I never thought my third and final “My Day at Camp” assignment of the summer would end with me fighting zombies.
But that’s exactly what happened, and a lot more, when I arrived at Octane Raceway in Scottsdale for Summer Engineering Camp.
In its second year offering camp, Octane Raceway once again partnered with East Valley Engineering for Kids, a STEM-focused organization that offers classes, after-school programs, parties, camps, clubs and more at locations Valleywide (including AZ Airtime in Scottsdale and Makutu’s Island in Chandler).
Rather than having kids simply race go-karts across the ⅓-mile track and play arcade games (as fun as that is), kids get the opportunity to learn about computer coding, robotics and game design.
On my visit, eleven boys (ages 9-14) and I were playing Minecraft and learning a few coding hacks. But first, I needed a crash course on how to play.
Minecraft, an incredibly popular video game and favorite teaching tool for computer coding, promotes building and creating gaming “worlds.” Players can fashion everything in their world including entire towns and the surrounding landscapes. My only experience with Minecraft was seeing my own children obsessively playing it on their PlayStation 4.
Logging in on the mini laptops provided by Engineering for Kids seemed easy enough. I quickly picked my character — a red-headed girl with green eyes made to look like the simple, pixelated video game heroes of 1980s Atari and Sega games.
After a brief tutorial, and with the help of Jake, the camp instructor, my little avatar was soon digging holes in green, pixelated hills, chopping down blocky bushes and building a small stone house to call her own. Things got more complicated as we all played the game together on a community server.
Being the noob (or newbie) of the group, I promptly fell into a hole that may or may not have been a trap. I had no idea how to escape — and my fellow campers?
They buried me in the hole.
Thank goodness for 12-year-old Jack from Phoenix, who came to my rescue, digging me up and showing me how to fly out. Instructor Jake showed us how to construct and place Java-coded treasure chests, and my camp mates joked and taught each other tricks. They shared tips like how to create foes like “Mobzilla,” a digital version of the famous monstrous lizard, and how to set a “waypoint” game modification — or mod — to get back to the location where their characters started if they wandered too far in the ever-expansive landscapes.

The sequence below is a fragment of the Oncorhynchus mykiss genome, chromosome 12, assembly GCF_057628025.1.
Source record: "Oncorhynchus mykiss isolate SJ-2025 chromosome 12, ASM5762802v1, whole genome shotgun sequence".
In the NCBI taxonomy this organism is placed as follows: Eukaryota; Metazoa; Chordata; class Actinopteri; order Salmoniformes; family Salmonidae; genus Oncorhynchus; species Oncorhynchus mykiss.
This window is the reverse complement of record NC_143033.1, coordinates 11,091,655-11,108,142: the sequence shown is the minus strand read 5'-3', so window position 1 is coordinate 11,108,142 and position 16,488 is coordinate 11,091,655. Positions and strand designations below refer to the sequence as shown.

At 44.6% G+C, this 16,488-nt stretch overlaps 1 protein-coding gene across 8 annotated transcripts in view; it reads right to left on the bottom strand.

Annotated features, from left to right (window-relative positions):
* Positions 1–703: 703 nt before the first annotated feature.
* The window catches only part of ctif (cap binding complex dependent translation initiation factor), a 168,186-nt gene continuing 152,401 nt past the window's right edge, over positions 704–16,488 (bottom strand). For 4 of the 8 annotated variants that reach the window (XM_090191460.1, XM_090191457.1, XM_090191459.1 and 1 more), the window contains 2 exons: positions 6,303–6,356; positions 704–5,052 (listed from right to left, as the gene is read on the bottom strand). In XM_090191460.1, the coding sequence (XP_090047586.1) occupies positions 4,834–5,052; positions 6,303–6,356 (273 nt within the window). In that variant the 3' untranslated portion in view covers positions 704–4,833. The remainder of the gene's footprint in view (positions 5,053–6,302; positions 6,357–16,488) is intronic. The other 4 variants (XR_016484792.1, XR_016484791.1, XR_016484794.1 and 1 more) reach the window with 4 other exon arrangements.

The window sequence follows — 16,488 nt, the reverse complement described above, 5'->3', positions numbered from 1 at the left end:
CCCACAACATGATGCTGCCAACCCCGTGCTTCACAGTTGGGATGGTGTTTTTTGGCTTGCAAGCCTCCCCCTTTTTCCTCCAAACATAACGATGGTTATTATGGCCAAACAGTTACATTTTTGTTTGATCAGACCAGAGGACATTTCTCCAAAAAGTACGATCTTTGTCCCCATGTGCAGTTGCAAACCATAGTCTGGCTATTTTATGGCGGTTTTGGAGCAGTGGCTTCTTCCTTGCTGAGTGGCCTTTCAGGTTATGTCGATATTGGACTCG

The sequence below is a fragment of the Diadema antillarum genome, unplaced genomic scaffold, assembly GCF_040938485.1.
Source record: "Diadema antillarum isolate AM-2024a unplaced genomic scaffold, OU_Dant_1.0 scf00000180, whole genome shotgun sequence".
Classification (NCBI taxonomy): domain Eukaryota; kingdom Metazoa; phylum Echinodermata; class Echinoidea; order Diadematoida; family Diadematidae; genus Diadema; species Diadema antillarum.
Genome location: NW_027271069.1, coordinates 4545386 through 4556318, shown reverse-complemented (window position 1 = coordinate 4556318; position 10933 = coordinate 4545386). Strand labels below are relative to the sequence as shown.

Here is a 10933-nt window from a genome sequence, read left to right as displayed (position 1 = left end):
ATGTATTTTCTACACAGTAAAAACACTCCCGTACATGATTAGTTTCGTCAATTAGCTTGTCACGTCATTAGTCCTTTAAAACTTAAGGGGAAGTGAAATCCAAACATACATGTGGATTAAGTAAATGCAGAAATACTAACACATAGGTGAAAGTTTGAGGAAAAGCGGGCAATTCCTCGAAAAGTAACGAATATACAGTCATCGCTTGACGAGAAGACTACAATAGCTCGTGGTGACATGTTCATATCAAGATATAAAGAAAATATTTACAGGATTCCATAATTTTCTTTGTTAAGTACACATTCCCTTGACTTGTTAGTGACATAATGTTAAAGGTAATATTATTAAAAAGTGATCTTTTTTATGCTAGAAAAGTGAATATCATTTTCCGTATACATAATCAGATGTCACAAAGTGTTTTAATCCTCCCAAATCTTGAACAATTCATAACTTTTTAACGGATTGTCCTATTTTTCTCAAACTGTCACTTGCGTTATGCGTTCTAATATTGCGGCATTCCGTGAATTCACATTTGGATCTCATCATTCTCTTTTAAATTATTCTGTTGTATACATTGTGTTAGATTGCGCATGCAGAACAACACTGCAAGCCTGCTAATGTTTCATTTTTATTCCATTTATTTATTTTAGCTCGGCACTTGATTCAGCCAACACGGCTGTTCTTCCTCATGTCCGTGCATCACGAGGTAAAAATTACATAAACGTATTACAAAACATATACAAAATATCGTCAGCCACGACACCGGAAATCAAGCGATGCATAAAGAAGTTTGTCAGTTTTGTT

After getting lost in an endless video game universe, the first part of camp zoomed by.
And then it was time to go racing.
Just like the pros, we donned black head socks under shiny racing helmets, strapped ourselves into electric go-karts and watched a quick safety video. With just a few adjustments to the pedals and steering-wheel heights, we were ready for the indoor/outdoor track.
As the teenage race attendants checked the seat belts and went over all the racing rules — including no bumping and what to do if your kart stalls — then the karts lit up and buzzed to life with a pulse of electricity.
Our first lap would be at half power — about 13 mph — with no passing during the entire circuit, which we all completed with ease. On our second turn, we would let loose at 25 mph and speed past each other as fast as we could. My red-stripped kart was last out of the gate, so I had a lot of catching up to do.
I slammed my foot down on the pedal as hard as I could, certain I could overtake at least a few kids. Gripping the wheel, I screeched into the first turn barely missing the plastic guard. When the road weaved from the cool indoors to the shaded outdoor section, misters placed behind huge fans blew a refreshing breeze on us. Back inside, I pressed my pedal up and down for another two laps, crashing into walls and peeling around curves.
I came in dead last.
The second lap was pretty much a repeat of the first, but I did manage to pass another racer — because he had stalled out.
As the boys returned to their Minecraft games, and I nursed my bruised ego, I was able to play a short round of zombie survival in Octane’s brand new Velocity Virtual Realty free-roam game. (Kids could play a more age-appropriate space-themed virtual reality game.) The zombie game was intense; at the end, my heart was pounding, and I was sweating like I’d just run a marathon.
With zombies, Minecraft duals and racing, there was nothing boring about this summer camp.
If you go: Octane Raceway’s Summer Engineering Camp (hosted by East Valley Engineering for Kids) is for ages 9-15 (kids must be at least 54-inches tall). $250-$350/week. 9 a.m. to 3:30 p.m.; extended care available until 5:30 p.m. for an additional fee. 9119 E. Talking Stick Way, Scottsdale. 602-302-7223 or octaneraceway.com